Italy and Spain, which account for more than a quarter of the euro-area economy, are heading for sovereign bailouts in the next 12 months that will send shock waves through the global economy, Fidelity Investments’s Jamie Stuttard said.
Both sovereigns will likely stumble over debt auctions in the next year, forcing European authorities to find official funding for them to hold the single-currency area together, Stuttard, Fidelity’s head of international bond portfolio management in London, said in a telephone interview on June 19.
Southern Europe’s two major economies have 2.8 trillion euros ($3.6 trillion) of government debt, four times the total of Greece, Portugal and Ireland, threatening to overwhelm Europe’s crisis defenses. Backstopping them may undermine even Germany’s creditworthiness unless officials allow inflation to accelerate to reduce the real value of their borrowing or the currency weakens boosting exports, Stuttard said.
“We are onto the big countries now,” he said. “A rescue for Italy is pretty much impossible without a major change in German borrowing costs, a major change in overall euro-zone levels of inflation, a major change in the level of the euro, or a major change in the structure of the euro zone.”
Spanish bond yields jumped at an auction in Madrid today with the government paying 4.706 percent to borrow for two years, compared with 2.069 percent at a similar auction in March. Spain’s 10-year yields reached a euro-era record of 7.285 percent on June 18 while Italy’s benchmark yields surged to 6.342 percent on June 14, the most in about five months.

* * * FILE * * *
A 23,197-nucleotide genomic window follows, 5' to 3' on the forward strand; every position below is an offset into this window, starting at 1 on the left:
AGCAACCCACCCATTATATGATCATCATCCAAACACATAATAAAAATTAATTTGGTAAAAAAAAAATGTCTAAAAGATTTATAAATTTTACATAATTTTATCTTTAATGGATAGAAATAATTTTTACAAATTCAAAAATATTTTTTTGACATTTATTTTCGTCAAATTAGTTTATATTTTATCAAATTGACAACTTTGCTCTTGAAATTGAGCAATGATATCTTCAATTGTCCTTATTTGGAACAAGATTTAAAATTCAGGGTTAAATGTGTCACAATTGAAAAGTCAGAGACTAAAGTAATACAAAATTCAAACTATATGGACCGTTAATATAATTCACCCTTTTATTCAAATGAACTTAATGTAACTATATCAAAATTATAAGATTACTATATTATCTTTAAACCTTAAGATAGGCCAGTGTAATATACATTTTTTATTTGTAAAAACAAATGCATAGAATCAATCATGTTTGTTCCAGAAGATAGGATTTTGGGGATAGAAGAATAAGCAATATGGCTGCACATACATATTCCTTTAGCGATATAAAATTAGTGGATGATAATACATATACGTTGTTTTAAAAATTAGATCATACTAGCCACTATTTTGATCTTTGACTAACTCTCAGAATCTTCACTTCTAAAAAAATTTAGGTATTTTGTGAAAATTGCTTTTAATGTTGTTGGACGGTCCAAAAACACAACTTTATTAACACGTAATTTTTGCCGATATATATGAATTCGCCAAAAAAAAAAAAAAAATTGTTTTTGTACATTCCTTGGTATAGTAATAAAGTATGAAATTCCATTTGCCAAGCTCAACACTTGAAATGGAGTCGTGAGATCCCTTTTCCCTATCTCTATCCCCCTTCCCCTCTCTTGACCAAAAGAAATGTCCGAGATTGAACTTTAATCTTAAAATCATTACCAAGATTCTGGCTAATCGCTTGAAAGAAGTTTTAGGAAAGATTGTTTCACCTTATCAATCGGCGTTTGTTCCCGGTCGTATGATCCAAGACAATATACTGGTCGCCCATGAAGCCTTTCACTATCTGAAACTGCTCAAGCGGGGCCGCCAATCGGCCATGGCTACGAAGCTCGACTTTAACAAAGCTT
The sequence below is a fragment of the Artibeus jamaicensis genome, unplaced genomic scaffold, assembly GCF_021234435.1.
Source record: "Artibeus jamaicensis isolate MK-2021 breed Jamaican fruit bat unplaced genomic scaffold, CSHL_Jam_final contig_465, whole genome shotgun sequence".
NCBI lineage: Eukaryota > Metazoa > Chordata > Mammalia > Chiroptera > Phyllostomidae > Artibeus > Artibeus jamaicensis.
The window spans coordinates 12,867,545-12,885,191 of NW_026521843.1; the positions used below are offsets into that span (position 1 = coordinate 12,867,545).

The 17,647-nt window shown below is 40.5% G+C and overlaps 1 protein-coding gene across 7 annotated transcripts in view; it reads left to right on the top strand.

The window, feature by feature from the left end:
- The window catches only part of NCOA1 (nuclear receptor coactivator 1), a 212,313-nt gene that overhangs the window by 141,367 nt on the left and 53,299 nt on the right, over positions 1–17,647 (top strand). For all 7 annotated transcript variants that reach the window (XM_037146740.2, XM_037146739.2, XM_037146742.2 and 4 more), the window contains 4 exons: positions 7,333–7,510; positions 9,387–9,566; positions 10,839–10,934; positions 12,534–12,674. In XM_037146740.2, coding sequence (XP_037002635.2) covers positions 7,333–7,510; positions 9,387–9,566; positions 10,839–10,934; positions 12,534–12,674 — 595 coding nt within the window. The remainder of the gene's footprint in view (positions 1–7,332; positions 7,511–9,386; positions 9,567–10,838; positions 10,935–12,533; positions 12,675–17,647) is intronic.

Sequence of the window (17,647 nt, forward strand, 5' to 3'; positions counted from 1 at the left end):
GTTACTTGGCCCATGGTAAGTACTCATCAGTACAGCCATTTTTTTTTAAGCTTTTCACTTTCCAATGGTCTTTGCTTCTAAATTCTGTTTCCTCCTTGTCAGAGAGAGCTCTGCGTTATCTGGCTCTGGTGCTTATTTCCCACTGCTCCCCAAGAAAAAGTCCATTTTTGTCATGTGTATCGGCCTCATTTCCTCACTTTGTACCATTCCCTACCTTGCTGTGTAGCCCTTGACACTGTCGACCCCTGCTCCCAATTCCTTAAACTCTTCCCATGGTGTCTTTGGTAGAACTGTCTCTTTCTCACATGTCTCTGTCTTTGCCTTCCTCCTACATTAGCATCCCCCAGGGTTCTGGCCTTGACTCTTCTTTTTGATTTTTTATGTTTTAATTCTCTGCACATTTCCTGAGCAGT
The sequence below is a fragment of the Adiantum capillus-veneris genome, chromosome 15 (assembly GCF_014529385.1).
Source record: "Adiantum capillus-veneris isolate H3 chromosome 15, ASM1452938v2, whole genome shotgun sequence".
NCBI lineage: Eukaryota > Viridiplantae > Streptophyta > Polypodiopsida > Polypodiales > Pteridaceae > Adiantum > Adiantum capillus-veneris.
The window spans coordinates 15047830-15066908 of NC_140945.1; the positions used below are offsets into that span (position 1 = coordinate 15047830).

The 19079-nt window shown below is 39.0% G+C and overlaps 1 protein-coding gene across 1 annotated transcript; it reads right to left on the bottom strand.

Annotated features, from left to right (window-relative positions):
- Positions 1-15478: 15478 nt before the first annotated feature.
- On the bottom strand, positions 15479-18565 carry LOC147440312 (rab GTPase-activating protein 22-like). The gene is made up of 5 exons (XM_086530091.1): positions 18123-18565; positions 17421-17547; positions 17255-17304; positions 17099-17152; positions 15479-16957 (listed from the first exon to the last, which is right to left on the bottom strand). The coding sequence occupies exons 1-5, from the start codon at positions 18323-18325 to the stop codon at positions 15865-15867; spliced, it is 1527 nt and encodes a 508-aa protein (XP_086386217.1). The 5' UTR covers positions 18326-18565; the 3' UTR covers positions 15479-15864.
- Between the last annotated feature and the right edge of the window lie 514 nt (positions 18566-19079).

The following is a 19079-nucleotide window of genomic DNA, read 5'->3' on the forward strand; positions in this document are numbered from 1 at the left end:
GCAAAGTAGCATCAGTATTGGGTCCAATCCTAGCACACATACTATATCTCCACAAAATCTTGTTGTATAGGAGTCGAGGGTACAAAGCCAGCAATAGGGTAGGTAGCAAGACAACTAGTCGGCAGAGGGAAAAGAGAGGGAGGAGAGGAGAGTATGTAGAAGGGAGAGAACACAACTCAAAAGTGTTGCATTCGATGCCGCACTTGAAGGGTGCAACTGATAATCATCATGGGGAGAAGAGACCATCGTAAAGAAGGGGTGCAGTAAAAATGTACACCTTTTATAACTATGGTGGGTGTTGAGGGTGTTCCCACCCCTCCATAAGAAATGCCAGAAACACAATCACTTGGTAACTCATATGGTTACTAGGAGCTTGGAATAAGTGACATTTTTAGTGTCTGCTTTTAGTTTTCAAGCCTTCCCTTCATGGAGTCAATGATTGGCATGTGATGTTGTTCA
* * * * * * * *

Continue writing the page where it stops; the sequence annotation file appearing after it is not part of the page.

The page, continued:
The analysis of economic historians such as Carmen Reinhart, Kenneth Rogoff and Niall Ferguson who have examined government finances over a longer period is more useful for understanding the debt crisis than the perspective of some market analysts who considered the first period of monetary union through 2007 as the norm, Stuttard said.
“This stuff defaults from time to time,” he said of government debt. “The idea that it’s risk-free is a relatively recent construct.”
Stuttard, who joined Fidelity last year from Schroder Investment Management Ltd., declined to comment on his holdings. He said he’s “extremely bearish” on the debt of peripheral governments. Fidelity is the biggest manager of U.S. 401(k) retirement plans and has about $1.6 trillion assets under management.
Italy and Spain will face about 1 trillion euros in principal and interest payments on their debts through 2014. European governments are capping fresh rescue lending at 500 billion euros once a permanent bailout fund comes into operation as planned in July after committing about 300 billion euros to Greece, Ireland and Portugal.
The International Monetary Fund announced this week it has additional funding commitments of $456 billion giving it $836 billion for lending worldwide. That leaves the pot about 300 billion euros short if Italy and Spain need aid, Julian Callow, head of international economics at Barclays, said in a June 19 e-mail. Spain’s government said June 9 it plans draw as much as 100 billion euros in EU funds to rebuild its banks.
“This is the biggest crisis with which the IMF has ever had to deal,” Massachusetts Institute of Technology Professor Simon Johnson, a former IMF chief economist, said in an e-mail. “It’s the entire euro zone that is now in crisis -- about a quarter of the world economy.”
Italian Prime Minister Mario Monti and his Spanish counterpart Mariano Rajoy are urging German Chancellor Angela Merkel to allow them to issue bonds backed by all 17 members of the single currency area in order to place their borrowing costs on a more sustainable footing. Rajoy also called on the European Central Bank to buy Spanish bonds to lower the nation’s borrowing costs.
Merkel said on June 3 that “under no circumstances” would she agree to have Germany back so-called euro bonds, while French President Francois Hollande has endorsed the plan. Germany’s benchmark borrowing costs have jumped 32 basis points this month after reaching the lowest level since reunification on June 1.
“How the various different problems are resolved over the next six to 12 months will have big ramifications for Germany and France, but also the U.K. and indeed the world,” Stuttard said.
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